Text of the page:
Key Coating Properties and Characteristics

Described below are the key properties and characteristics of the major coatings that are applied by continuous strip electrodeposition. These include zinc-base coatings, which are applied primarily on automotive sheet steel, and electrolytic coatings, which are applied on the tin mill products used in the container industry.

Pure Zinc (Electrogalvanized) Coatings. Electrogalvanized sheet has a pure zinc coating. It is currently the most widely used coated sheet in the United States for exposed body panels of automobiles because of its generally uniform coating thickness and excellent surface characteristics. Coating thicknesses range from 4 to 14 pm (30 to 100 g/m2) per side, although the most common coating masses are 8 and 10 pm (60 and 70 g/m2). For nonautomotive applications such as doors, furniture, and appliances, a thickness of as low as 1.5 pm (10 g/m2) can be used.

Typically, the electrodeposited zinc coating microstructure (Fig. 2) is a single-phase pure zinc, featureless, in unetched cross section (Ref 11). On the other hand, the coating surface is characterized by crystallographic facets of the hexagonal zinc crystals. Surface morphology, coating texture, and grain size may vary, depending on the chemistry of the plating solution employed as well as the specific deposition conditions of current density, temperature, and level of trace contaminants or additives (Ref 12). The zinc coating does not significantly alter the surface roughness of the steel sheet, and thus it does not affect appearance after painting. In addition, zinc galvanically protects the steel if a corrosive environment penetrates the paint layer.

Fig. 2 Surface morphology and section. Source: Ref 11

Zinc-nickel alloy coatings generally contain 10 to 14 wt% Ni. Coating thicknesses are typically 3 to 6 pm (20 to 40 g/m2). Zn-Ni coated sheet steel is used for both exposed and unexposed automobile body panels. Although Zn-Ni electrodeposited strip has been available in the United States since the 1950s in narrow widths for automotive trim and nonautomotive applications, its production and use on wide sheet for body panels started in Japan in 1983-1984 (Ref 13). Currently, it is the most widely used electroplated automotive sheet steel in Japan, second only to Zn-Fe hot-dip coated sheet for auto bodies.

Zn-Ni coated automotive sheet is coated either with Zn-Ni only (Ref 14) or with Zn-Ni plus a thin organic coating. The latter product was initially developed in Japan (Ref 15) and is now available in the United States and Europe. The organic coating system normally consists of a proprietary chromate chemical pretreatment of the order of 20 to 100 mg/m2 of chromium and a thin (about 1 pm) organic topcoat (epoxy or urethane-based) containing silicates. The organic coating was originally applied on one side of the sheet, protecting unexposed surfaces against inside-out perforation corrosion.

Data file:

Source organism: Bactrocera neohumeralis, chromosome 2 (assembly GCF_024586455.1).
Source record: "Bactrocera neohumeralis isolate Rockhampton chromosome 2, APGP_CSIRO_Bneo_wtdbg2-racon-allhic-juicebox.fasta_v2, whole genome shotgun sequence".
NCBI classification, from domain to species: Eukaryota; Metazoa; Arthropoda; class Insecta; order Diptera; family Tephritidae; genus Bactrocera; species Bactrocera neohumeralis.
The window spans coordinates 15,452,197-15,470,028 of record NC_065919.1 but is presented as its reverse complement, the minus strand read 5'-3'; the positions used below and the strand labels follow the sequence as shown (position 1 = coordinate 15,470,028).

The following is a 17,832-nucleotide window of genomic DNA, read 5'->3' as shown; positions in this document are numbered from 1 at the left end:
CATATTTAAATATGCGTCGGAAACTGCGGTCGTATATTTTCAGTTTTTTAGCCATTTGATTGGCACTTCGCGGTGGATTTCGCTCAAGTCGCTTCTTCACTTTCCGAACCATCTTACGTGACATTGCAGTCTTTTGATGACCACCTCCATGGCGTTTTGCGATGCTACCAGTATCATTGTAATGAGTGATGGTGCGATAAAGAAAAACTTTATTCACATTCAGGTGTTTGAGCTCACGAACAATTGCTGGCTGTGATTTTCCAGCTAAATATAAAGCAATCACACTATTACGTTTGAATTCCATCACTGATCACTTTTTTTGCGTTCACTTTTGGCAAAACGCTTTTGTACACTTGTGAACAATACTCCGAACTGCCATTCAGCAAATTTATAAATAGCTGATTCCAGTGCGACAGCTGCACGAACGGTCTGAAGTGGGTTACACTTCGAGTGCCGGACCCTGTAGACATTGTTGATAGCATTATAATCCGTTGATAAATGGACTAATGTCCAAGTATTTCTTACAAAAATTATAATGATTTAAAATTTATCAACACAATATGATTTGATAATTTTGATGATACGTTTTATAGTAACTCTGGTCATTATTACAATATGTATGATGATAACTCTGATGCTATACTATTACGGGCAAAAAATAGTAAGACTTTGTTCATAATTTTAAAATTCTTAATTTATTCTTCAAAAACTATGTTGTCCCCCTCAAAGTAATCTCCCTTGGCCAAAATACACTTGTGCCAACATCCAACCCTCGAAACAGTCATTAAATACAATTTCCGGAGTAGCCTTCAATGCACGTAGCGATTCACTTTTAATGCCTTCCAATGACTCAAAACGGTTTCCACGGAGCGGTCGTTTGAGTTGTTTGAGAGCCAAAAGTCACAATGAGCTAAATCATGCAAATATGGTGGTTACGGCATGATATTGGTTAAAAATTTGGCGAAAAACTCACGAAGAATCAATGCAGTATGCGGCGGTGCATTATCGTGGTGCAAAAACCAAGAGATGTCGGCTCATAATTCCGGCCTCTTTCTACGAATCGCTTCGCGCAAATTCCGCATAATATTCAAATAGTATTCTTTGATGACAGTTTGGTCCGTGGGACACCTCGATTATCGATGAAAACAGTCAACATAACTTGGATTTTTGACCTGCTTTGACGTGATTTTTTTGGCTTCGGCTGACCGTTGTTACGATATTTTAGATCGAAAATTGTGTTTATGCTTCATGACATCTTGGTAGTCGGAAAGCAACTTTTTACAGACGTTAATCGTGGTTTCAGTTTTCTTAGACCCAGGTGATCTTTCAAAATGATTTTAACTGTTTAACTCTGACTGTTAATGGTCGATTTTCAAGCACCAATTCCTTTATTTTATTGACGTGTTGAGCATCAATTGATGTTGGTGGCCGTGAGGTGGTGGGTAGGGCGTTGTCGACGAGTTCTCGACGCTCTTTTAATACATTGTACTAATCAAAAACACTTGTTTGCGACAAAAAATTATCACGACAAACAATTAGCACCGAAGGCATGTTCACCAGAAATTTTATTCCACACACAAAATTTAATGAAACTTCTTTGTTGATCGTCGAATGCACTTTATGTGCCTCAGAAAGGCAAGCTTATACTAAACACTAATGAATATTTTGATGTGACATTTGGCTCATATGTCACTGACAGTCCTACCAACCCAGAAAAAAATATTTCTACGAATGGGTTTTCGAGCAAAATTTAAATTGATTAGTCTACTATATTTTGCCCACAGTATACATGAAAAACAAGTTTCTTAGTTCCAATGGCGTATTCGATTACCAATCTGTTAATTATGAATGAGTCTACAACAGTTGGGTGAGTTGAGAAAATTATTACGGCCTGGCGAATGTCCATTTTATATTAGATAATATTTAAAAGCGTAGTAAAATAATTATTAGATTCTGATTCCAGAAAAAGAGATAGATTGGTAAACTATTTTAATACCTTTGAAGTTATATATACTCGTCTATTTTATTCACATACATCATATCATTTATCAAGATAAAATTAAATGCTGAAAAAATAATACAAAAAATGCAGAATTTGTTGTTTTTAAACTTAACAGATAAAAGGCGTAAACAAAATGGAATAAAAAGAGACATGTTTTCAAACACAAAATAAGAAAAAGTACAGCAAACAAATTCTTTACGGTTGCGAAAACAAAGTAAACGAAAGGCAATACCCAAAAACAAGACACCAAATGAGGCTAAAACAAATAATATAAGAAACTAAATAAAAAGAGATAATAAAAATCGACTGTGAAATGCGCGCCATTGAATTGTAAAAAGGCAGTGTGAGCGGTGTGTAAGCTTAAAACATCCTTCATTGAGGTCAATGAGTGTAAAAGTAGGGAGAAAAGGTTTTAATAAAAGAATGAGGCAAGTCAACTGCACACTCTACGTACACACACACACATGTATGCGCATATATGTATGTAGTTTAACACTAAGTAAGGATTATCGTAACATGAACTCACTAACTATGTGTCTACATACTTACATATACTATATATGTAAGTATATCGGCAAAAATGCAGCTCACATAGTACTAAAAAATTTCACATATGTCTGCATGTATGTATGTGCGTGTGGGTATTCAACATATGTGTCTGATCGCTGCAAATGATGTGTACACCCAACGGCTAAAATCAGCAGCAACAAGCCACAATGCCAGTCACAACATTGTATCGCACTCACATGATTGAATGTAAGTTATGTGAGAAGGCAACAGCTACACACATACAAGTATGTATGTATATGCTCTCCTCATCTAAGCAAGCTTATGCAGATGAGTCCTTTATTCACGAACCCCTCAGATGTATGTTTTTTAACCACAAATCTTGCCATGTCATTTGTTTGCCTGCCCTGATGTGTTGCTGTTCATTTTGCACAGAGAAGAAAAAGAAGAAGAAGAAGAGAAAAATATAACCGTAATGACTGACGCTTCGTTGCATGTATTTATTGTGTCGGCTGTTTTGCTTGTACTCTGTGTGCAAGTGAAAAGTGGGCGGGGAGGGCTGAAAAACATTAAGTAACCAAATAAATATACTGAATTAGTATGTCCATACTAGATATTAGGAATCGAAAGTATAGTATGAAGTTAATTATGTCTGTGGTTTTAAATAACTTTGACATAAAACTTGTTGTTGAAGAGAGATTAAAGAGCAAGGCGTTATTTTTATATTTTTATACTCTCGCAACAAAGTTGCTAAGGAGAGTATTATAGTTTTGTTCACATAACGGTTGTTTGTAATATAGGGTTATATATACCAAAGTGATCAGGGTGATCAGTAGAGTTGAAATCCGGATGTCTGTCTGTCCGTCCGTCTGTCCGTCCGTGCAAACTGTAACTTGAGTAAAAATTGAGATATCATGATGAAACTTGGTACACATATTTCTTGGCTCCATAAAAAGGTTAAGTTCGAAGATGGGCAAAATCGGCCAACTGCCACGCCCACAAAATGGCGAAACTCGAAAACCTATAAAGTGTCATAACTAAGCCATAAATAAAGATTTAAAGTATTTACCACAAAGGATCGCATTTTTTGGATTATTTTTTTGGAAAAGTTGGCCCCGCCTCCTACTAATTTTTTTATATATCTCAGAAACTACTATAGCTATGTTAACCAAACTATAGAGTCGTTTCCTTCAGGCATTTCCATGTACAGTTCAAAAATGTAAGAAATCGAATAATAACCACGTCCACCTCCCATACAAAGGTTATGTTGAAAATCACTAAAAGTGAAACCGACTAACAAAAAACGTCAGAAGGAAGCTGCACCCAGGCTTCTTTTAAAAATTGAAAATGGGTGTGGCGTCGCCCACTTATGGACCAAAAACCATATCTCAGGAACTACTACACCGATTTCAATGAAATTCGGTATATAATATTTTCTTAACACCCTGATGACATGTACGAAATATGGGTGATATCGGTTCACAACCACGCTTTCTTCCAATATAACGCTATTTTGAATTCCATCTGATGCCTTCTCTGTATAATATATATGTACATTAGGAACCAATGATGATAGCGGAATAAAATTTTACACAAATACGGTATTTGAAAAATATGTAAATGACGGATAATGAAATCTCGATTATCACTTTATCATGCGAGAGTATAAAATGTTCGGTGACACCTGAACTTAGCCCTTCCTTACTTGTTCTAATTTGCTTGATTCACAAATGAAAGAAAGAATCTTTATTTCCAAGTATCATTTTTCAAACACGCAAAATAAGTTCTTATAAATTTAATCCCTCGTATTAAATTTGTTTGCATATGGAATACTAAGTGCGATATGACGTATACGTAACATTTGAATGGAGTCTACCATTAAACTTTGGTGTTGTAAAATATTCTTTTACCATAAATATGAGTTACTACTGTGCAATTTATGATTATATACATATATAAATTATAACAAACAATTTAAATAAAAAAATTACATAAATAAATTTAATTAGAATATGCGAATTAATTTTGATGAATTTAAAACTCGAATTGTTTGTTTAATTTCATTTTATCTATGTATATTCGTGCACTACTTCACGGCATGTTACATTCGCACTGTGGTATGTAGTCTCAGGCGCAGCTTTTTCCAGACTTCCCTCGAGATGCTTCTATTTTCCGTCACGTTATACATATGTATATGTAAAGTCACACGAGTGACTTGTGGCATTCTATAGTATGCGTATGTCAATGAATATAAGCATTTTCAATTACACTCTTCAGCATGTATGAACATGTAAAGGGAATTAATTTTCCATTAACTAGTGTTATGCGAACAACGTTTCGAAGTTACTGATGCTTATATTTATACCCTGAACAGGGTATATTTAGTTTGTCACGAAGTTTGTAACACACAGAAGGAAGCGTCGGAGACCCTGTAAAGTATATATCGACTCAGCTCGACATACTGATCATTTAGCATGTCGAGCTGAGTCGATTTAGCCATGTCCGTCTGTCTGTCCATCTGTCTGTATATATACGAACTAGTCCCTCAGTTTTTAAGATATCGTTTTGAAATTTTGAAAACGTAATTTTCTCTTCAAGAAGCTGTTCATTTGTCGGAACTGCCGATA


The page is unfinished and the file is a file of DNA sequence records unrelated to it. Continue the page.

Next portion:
However, a two-side organic/Zn-Ni composite system, with chromate and organic layers applied on both sides of the sheet, is also now available and is used by at least one automaker.

In cross section, Zn-Ni coating microstructure is typically fine-grained, single-phase (gamma), Zn-Ni intermetallic. The surface is generally nodular and lacks the sharp crystallographic facets of electroplated zinc (Fig. 3). Reactivity of the Zn-Ni coating in wet salt environments, typically simulated by the salt spray test, is about three times lower than that of pure zinc. Its superior performance in salt spray and fog tests prompted its use as a thinner and more cost-effective alternative to pure zinc.

Fig. 3 Surface morphology and microstructure of zinc-nickel alloy coated sheet. Scanning electron microscope section. Source: Ref 11

Zinc-Iron Alloy Coatings. The electroplated Zn-Fe coating was developed mainly for automotive steel sheet for exposed panels, where the characteristics of the Zn-Fe hot-dip coating are desired but the uniformity and surface appearance of an electroplated coating are also required. However, recent advances in hot-dip coating technology have improved the quality of the hot-dip Zn-Fe coating or so-called Galvanneal coating. This has contributed to a decline in the production and use of the electroplated Zn-Fe coating, along with the fact that the Zn-Fe process is very difficult to operate at high speeds and volumes when insoluble anodes and sulfate-based electrolyte are used. The electrolyte, which should contain mainly ferrous iron, is easily oxidized to ferric iron, by both air and electrochemical oxidation at insoluble anodes. Therefore, such electroplating facilities must have added equipment or peripheral chemical processing plants for reducing or removing ferric iron and maintaining electrolyte stability. However, there are also chloride-based Zn-Fe processes used in the United States, Japan, and Korea that use soluble anodes to produce a uniform alloy composition over a fairly broad range of plating parameters, without the operational problems of the sulfate-based Zn-Fe electrolyte and insoluble anode process.